July 15, 2009 > "The Producers" Really Produces
"The Producers" Really Produces
Tony award winning musical still a mega hit in Newark!
By Marty Friedman
When Mel Brooks came up with the idea behind The Producers, he must've been thinking of the old Jewish saying: "Man plans and God laughs."
It's fiendishly brilliant show. Max Bialystock, a down and out Broadway producer and Leo Bloom, his meek accountant, plan to produce a sure-fire flop: "Springtime for Hitler." It's so bad they expect that they will not have to reimburse the show's backers: a group of sex-starved little old ladies.
One riotous scene leads to another leads to another and their 'can't miss' flop turns into a mega-hit leaving Bialystock and Bloom with a choice: return the money to the backers or pocket it. Or... in the case of Bloom, run off to Rio with his Swedish Marilyn Monroe clone.
How riotous? The non-stop loonies keep arriving and the wild laughter from the audience keeps coming.
Max and Leo are joined by a whole crew of crazies including Ulla, the Swedish bombshell, Franz Leibken, the crazy playwright, Roger DeBris, the vain drag queen, singing and dancing Hitlers, the little old ladies and many more.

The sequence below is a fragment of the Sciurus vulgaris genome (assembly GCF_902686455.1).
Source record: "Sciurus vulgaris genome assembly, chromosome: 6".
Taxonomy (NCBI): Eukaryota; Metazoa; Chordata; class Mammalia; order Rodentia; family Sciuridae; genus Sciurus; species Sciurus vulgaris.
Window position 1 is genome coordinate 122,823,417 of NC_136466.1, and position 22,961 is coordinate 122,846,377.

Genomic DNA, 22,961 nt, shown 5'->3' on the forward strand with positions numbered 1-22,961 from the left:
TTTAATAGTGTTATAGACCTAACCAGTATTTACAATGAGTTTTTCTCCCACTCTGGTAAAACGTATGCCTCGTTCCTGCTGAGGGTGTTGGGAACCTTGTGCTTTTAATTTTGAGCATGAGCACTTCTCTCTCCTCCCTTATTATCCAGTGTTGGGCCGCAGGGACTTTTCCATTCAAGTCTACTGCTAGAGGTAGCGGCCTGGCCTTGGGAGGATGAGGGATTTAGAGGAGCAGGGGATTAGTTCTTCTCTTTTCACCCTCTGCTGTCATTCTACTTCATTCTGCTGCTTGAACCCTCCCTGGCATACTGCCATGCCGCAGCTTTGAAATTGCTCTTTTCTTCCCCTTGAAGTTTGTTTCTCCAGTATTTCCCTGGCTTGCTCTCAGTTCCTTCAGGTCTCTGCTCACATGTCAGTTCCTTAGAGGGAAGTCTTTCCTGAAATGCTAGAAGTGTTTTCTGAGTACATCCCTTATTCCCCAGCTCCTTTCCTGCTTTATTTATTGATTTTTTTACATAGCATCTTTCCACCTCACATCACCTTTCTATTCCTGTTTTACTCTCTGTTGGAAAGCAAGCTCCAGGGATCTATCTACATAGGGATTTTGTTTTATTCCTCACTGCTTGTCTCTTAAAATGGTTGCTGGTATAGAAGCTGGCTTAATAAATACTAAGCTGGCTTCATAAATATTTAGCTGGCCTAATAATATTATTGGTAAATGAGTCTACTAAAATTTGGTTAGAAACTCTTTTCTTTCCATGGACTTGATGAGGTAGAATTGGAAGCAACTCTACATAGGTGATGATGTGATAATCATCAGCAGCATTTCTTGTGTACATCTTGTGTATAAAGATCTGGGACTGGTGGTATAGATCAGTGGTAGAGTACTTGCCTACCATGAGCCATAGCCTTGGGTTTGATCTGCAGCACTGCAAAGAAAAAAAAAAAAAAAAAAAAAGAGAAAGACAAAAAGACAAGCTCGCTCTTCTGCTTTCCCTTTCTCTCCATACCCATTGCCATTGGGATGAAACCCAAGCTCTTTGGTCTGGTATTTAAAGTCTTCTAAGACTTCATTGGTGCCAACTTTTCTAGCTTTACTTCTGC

This was not some local production put on by a bunch of amateurs. This "Producers" was absolutely the equal of the legendary musical that opened on Broadway in 2001. That show won 12 Tony Awards, breaking the record for the largest single day box office gross: over three million dollars. (This reviewer saw the Broadway version when it opened.)
What a shame they don't give a Tony for best local theater. The cast and crew of the Stage 1 production running through July 25 would've won it hands down!
With apologies to Nathan Lane and Matthew Broderick, stars of the original Broadway cast, Doug Santana (Max) and Ron Lytle (Leo) in this production are every bit as hysterical.
Clearly everyone in the very talented cast was enjoying themselves - not to mention the audience who gave the cast three straight standing ovations.
All backed by Musical Director Ken Nadler and his excellent orchestra.
The show-stopper, for this production, at least, was not the "Springtime for Hitler" number in the last act, as good as it was. The moment that stopped the show (honest) was a chorus line of 17 little old ladies doing a frenzied dance, using walkers as props.
Is anything missing from the show? Unlike so many other timeless musicals, don't expect to leaving humming or singing some music from the production. You will, however, leave giggling and guffawing.
All credit to Stage1Theater for something else, too: The Gary R. Flores Memorial Scholarship awarded to a Newark Memorial High School graduating senior every year.
Through July 25
Fri & Sat at 8 p.m. (Sun at 2:30 p.m.)
Stage 1 Theater (at Newark Memorial High School)
39375 Cedar Blvd Newark